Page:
fri 27/04/2018

Wigmore Hall

Matthias Goerne, Seong-Jin Cho, Wigmore Hall review - slow and slower Strauss

Matthias Goerne has an exceptional ability to sustain evenness and legato through a vocal line. His breath control and his tone production are things to be marvelled at. He is able to function at impossibly slow tempi, and to make an audience hold...

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Ibragimova, Tiberghien, Wigmore Hall review – light, bright and melodic Brahms

The Brahms violin sonatas make a perfect spring evening recital. The Second and Third were inspired by a summer retreat, but all three are light, bright and with direct melodic appeal. Violinist Alina Ibragimova and pianist Cédric Tiberghien...

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Igor Levit, Wigmore Hall review – music for the ages

Frederic Rzewski marked his 80th birthday with a visit to the Wigmore Hall, for the premiere of his aptly titled Ages. The pianist Igor Levit is an ardent champion of Rzewski’s music and was the prime mover behind the commission (though it was...

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Ruthless Jabiru, King's College London / Arditti Quartet, Wigmore Hall review - delicate, dedicated modernism

Ruthless Jabiru is an all-Australian chamber orchestra based in London. It is the brainchild of conductor Kelly Lovelady, who in recent years has geared the ensemble towards political and environmental concerns. Previous projects have highlighted...

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Hagen Quartet, Jörg Widmann, Wigmore Hall review – proportion and elegance

Jörg Widmann writes fast. He is also one of the few young German composers who can write distinctive and idiomatic music without feeling the weight of his country’s musical heritage on his shoulders at every turn. Surprisingly, then, his Clarinet...

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Louise Alder, James Baillieu, Wigmore Hall review - sensual heat thaws a winter's evening

Rapture, ecstasy, ardour, and a few cheeky fumbles in the bushes – Louise Alder and James Baillieu’s Wigmore recital promised “Chants d’amour” and delivered amply, giving us love in all its bewildering, technicolour variety. From the heady eroticism...

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Alexander Melnikov, Wigmore Hall review - three pianos, four monsterworks

Living-museum recitals on a variety of historic instruments pose logistical problems. Telling The Arts Desk about his award-nominated CD of mostly 19th-century works for horns and pianos, Alec Frank-Gemmill remarked on the near-impossibility of...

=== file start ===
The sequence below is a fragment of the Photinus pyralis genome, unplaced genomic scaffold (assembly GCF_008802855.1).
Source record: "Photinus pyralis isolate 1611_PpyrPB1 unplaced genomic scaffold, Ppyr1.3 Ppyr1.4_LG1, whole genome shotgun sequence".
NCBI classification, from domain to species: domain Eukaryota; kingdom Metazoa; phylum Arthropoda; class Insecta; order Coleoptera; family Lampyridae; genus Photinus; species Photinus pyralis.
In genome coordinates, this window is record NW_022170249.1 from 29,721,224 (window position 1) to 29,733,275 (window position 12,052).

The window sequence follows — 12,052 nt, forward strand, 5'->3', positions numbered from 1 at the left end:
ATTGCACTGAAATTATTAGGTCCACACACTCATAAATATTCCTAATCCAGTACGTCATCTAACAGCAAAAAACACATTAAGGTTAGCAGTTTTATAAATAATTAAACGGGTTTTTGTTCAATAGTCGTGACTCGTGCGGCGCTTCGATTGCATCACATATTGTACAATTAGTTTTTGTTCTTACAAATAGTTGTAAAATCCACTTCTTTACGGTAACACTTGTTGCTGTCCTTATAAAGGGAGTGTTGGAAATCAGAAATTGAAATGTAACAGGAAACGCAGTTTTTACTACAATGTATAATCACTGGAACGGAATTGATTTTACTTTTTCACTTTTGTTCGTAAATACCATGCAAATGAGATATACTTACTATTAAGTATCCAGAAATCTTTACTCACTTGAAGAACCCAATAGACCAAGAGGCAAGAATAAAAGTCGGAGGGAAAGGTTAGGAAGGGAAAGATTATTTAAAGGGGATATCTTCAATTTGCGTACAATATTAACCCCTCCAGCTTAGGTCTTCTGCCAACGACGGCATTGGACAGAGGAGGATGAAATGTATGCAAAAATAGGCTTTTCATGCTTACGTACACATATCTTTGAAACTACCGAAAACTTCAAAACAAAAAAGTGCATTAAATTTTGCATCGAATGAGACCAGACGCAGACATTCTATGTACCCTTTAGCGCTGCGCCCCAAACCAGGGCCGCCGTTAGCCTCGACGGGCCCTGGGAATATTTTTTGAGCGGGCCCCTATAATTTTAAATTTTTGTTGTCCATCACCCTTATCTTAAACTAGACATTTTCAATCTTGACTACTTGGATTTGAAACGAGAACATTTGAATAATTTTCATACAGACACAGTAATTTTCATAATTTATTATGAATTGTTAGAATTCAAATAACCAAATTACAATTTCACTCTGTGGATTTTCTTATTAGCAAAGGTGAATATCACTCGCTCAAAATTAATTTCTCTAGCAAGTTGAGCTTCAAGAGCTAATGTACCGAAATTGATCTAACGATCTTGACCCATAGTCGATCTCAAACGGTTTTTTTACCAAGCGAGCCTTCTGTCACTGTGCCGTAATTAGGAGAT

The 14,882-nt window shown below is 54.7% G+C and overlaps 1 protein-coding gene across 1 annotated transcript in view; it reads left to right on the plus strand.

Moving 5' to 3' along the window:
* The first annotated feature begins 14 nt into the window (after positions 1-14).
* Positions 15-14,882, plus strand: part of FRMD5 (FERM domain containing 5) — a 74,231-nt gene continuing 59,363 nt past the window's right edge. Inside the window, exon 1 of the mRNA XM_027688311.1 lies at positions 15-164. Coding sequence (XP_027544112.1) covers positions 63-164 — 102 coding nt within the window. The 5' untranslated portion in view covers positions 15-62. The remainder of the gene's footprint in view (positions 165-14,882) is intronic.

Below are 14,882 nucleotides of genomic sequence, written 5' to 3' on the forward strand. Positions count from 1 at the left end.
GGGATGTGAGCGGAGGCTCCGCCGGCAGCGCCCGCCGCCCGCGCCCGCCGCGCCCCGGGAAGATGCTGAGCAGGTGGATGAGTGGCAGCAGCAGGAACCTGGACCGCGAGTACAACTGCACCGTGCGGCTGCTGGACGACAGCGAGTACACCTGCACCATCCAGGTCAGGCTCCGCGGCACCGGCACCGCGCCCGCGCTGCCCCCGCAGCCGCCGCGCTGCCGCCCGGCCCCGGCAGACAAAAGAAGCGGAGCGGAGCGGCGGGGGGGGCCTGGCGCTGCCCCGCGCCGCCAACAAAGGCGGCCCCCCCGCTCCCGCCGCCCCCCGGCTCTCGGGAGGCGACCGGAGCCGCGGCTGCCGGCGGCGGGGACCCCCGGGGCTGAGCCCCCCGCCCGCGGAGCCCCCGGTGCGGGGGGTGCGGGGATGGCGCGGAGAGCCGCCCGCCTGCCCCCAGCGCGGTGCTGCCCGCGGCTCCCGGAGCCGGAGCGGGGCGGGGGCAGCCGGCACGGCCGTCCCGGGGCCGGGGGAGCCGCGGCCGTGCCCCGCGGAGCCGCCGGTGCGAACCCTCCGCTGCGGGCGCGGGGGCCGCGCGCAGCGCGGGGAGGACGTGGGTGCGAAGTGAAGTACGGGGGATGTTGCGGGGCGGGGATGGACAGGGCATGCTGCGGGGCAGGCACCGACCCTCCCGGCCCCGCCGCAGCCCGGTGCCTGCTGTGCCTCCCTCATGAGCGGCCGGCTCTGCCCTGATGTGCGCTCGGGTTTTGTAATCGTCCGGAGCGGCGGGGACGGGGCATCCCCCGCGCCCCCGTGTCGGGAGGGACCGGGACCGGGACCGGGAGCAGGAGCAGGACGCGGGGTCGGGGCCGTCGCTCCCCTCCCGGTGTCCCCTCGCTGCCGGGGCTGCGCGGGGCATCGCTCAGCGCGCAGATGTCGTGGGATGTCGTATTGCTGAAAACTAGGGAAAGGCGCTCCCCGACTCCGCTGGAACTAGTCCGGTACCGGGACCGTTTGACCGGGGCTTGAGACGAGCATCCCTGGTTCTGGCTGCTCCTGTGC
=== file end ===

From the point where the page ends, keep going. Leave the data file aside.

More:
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Ivana Gavrić, Wigmore Hall review - more earth than air

Power and intelligence combined make Sarajevo-born British pianist Ivana Gavrić stand out from the crowd. Bass lines are clear and strong; right-hand melodies move in keenly articulated song. The first half of her recital progressed with well-...

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Best of 2017: Classical concerts

Did Simon Rattle's return to the UK as Principal Conductor of the London Symphony Orchestra live up to the hype? Mostly, and when it did, the music-making was superbly alive. But it's vital to observe that another orchestra and chief conductor have...

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Octets, Wigmore Hall review - Heath Quartet and star friends effervesce

To compose a masterpiece in your teens is rare enough; to choose the most elaborate form in chamber music, an octet for eight strings, ensures a peculiar kind of immortality. George Enescu, a still-underestimated genius described by protege Yehudi...

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Mark Padmore, Mitsuko Uchida, Wigmore Hall review - direct and uncompromising Schubert

Expectations ran high for Mark Padmore and Mitsuko Uchida in Winterreise. Both singer and pianist are well known for their Schubert, and their deep and intimate relationship with his music was everywhere apparent in this performance of sensitivity...

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Christian Tetzlaff, Lars Vogt, Wigmore Hall review - lyrical Brahms from veteran duo

Sonata no 1 – Sonata no 2 – Sonata no 3 – that’s barely a recital programme, it’s just a list. Fortunately, violinist Christian Tetzlaff and pianist Lars Vogt (pictured below by Neda Navae) have good musical reasons for presenting the Brahms violin...

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